The SpaceX Dragon has safely returned to Earth after a 25 day mission to the ISS returning scientific samples to Earth for analysis and ISS hardware for repair and refurbishment.
SpaceX’s second commercial resupply mission has come to a successful conclusion after a problematic start. After the perfect launch on top of a SpaceX Falcon 9 rocket to orbit on March 1st Dragon’s computer system went into a passive abort mode leaving the spacecraft in a orbit that would bring the spacecraft back to earth in the next 30 to 48 hours. The computers cut out due to an issue in the Draco Thruster RCS system, 18 thrusters used for attitude and orbital speed control, as the pressure of three of the oxidizer tanks was too low for operational use. The problem was quickly traced to a blockage, either of a valve or something in the pipe, causing the helium pressurization gas to not flow to the oxidizer tanks.
Over the next few hours SpaceX, with help from the US Air Force allowing them access to their communications network, were able to start Dragons computer back up and deployed the solar arrays of the craft removing one of the issues of potentially running out of power. SpaceX software engineers wrote a program for Dragon to run that would “hammer the valves” of the helium tanks to clear the blockage. This approach worked and in sets of two, SpaceX brought all four of the Draco Thruster pods back online.
Elon Musk, CEO of SpaceX, later said during his keynote at SXSW that the issue was with a new valve that was on three of the four tanks as they had replicated the issue on the ground with the same hardware that was in the on orbit Dragon.
After arriving at the ISS on Sunday 3rd Dragon was grappled by the CanadaArm2 on station and then installed onto the Earth facing CBM port on the Harmony module. ISS crew worked hard on their rest day of Sunday to catch up on unloading the cargo Dragon brought up, including care packages from the farm of a SpaceX employee’s father that was local to SpaceX HQ in California.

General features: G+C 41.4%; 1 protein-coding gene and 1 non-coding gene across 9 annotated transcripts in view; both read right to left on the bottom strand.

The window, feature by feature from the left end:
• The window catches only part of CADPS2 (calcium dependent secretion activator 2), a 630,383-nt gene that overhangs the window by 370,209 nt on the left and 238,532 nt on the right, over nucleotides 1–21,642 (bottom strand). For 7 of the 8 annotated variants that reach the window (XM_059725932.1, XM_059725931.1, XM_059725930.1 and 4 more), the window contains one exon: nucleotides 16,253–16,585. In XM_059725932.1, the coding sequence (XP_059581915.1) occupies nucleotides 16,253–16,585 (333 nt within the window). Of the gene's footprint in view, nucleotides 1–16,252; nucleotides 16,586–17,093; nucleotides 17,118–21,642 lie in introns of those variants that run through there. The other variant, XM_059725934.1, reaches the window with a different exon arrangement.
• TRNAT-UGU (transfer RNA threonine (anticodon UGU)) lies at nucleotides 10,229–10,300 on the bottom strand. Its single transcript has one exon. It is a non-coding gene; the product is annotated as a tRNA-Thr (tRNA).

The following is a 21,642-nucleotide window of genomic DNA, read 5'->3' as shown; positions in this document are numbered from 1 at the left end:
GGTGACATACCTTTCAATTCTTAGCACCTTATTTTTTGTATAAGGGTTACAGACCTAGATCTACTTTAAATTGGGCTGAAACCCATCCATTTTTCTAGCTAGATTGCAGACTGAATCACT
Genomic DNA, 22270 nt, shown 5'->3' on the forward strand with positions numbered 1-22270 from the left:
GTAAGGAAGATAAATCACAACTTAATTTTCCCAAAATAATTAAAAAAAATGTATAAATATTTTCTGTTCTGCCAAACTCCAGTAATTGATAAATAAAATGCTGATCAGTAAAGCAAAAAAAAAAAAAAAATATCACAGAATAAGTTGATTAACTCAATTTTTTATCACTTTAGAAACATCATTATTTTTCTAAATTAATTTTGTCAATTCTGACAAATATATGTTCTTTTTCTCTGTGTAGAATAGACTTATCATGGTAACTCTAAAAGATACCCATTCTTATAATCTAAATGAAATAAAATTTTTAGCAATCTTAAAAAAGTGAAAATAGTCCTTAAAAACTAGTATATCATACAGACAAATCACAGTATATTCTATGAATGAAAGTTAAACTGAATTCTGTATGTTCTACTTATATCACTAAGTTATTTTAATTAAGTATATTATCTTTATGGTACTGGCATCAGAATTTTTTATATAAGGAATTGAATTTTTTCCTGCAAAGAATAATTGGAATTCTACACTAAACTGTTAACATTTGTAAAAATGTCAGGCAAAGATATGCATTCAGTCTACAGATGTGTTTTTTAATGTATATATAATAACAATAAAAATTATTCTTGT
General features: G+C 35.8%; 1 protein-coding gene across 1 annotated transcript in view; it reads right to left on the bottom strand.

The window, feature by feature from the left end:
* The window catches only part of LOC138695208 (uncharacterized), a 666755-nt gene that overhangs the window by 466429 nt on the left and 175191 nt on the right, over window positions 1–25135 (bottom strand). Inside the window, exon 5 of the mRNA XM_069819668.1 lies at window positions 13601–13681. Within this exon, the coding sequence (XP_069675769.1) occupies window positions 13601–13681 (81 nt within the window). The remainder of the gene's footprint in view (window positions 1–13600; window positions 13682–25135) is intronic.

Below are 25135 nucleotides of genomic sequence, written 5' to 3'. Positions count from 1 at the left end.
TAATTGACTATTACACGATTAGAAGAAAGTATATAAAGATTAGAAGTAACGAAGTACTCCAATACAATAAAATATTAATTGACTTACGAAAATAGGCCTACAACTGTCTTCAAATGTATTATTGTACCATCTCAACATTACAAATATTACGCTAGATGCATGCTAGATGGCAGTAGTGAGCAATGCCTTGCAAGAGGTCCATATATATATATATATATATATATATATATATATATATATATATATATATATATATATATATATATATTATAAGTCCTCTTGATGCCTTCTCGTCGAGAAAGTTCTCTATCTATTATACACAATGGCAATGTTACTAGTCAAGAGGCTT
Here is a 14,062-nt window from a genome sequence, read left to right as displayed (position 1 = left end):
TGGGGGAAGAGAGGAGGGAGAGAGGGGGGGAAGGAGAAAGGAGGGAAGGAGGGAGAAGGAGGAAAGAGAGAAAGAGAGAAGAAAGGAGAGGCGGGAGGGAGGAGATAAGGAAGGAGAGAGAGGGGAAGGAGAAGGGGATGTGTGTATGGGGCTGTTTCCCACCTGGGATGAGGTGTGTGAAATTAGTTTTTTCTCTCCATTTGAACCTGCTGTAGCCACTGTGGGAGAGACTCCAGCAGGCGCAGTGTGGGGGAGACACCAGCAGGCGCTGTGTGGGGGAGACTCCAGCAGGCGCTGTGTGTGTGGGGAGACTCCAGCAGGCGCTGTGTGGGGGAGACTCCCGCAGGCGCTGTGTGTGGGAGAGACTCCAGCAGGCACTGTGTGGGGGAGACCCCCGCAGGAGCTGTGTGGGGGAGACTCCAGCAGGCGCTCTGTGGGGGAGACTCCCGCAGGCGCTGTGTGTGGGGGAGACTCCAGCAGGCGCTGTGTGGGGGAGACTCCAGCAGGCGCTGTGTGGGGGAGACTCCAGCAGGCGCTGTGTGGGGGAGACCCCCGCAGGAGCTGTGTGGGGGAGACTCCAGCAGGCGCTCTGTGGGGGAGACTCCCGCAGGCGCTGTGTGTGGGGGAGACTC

Dragon berthed to the International Space Station
On the 26th March 2013 at 0806 UTC Dragon was un-berthed from ISS beginning the journey home to Earth. The departure day had been delayed by 24 hours due to high seas at the splashdown site. The CanadaArm2 then moved Dragon away from the station and moved it to the departure position. At 1058 UTC NASA Astronaut Tom Marshburn was given the go to release Dragon and move the robotic arm away from the spacecraft.
Dragon performed the first of three departure burns at 1059 UTC to move the spacecraft away from station safely. The second burn occurred at 1101 UTC. The Dragon the performed a yaw maneuver at 1105 UTC with the third and final departure burn happening one minute later at 1106 UTC.
“Sad to see the Dragon go, She performed her job beautifully” said astronaut Tom Marshburn aboard the space station. “heading back to her lair. Wish her all the best for the splashdown today.”
The rest of the flight home for Dragon included the closing of the GNC door on the spacecraft and performing the deorbit burn at about 1542 UTC. The burn lasts for 10 minutes and reduces Dragons speed by about 100 meters per second. After the burn was completed Dragon detached from the trunk section. The trunk and solar arrays burn up on re-entry while the Dragon carries on down into the ocean.
At 1629 UTC SpaceX confirmed that the drogue parachutes deployed correctly and one minute later confirmed that all three main parachutes successfully deployed. SpaceX confirmed at 1635 UTC that splashdown was successful and that recovery boats were moving into position to collect the Dragon.
The recovery boat radioed SpaceX to tell them they had secured the Dragon at 1701 UTC. The Dragon is due back in California within 30 hours of Splashdown to handover time sensitive cargo to NASA, after express cargo handover Dragon is then taken on a truck to SpaceX’s processing facility in McGregor Texas to be unloaded and to sign cargo off into NASA’s custody.
Later in the evening at 2350 UTC SpaceX said that the GLACIER freezers stowed inside the Dragon spacecraft never lost power after splashdown. On CRS-1 the power supply for the freezers had a sea-water intrusion after splashdown causing the freezers to lose power, while no samples were lost as the freezers kept their low temperatures well the reliability of the system was called into concern. SpaceX retrofitted this Dragon with better protection for the electronic systems of the spacecraft and have done a whole re-design of the system for the Dragon being constructed for CRS-3.
Featured Image: SpaceX
Dragon at ISS: NASA/CSA/Chris Hadfield
Recovery Boats and Dragon: SpaceX